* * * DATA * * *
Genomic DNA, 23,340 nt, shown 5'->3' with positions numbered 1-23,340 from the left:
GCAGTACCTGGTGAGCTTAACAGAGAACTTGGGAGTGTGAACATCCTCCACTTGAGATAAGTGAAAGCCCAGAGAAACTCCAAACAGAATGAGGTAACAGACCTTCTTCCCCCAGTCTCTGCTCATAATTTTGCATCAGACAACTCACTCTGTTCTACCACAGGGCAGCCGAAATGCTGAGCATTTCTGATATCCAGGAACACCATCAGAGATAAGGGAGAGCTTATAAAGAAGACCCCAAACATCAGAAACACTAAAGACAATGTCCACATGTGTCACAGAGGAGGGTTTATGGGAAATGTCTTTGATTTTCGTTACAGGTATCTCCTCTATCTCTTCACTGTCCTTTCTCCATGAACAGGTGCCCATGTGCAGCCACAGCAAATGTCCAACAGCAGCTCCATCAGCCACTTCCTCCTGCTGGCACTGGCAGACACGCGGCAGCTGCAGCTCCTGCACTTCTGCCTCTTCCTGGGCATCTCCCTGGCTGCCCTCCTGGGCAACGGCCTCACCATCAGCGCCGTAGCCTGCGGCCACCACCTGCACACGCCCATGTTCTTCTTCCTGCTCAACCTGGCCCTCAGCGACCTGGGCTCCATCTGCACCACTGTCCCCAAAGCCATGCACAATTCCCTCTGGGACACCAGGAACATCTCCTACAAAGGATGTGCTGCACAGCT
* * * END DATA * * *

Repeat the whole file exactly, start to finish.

Genomic DNA, 23,340 nt, shown 5'->3' with positions numbered 1-23,340 from the left:
GCAGTACCTGGTGAGCTTAACAGAGAACTTGGGAGTGTGAACATCCTCCACTTGAGATAAGTGAAAGCCCAGAGAAACTCCAAACAGAATGAGGTAACAGACCTTCTTCCCCCAGTCTCTGCTCATAATTTTGCATCAGACAACTCACTCTGTTCTACCACAGGGCAGCCGAAATGCTGAGCATTTCTGATATCCAGGAACACCATCAGAGATAAGGGAGAGCTTATAAAGAAGACCCCAAACATCAGAAACACTAAAGACAATGTCCACATGTGTCACAGAGGAGGGTTTATGGGAAATGTCTTTGATTTTCGTTACAGGTATCTCCTCTATCTCTTCACTGTCCTTTCTCCATGAACAGGTGCCCATGTGCAGCCACAGCAAATGTCCAACAGCAGCTCCATCAGCCACTTCCTCCTGCTGGCACTGGCAGACACGCGGCAGCTGCAGCTCCTGCACTTCTGCCTCTTCCTGGGCATCTCCCTGGCTGCCCTCCTGGGCAACGGCCTCACCATCAGCGCCGTAGCCTGCGGCCACCACCTGCACACGCCCATGTTCTTCTTCCTGCTCAACCTGGCCCTCAGCGACCTGGGCTCCATCTGCACCACTGTCCCCAAAGCCATGCACAATTCCCTCTGGGACACCAGGAACATCTCCTACAAAGGATGTGCTGCACAGCT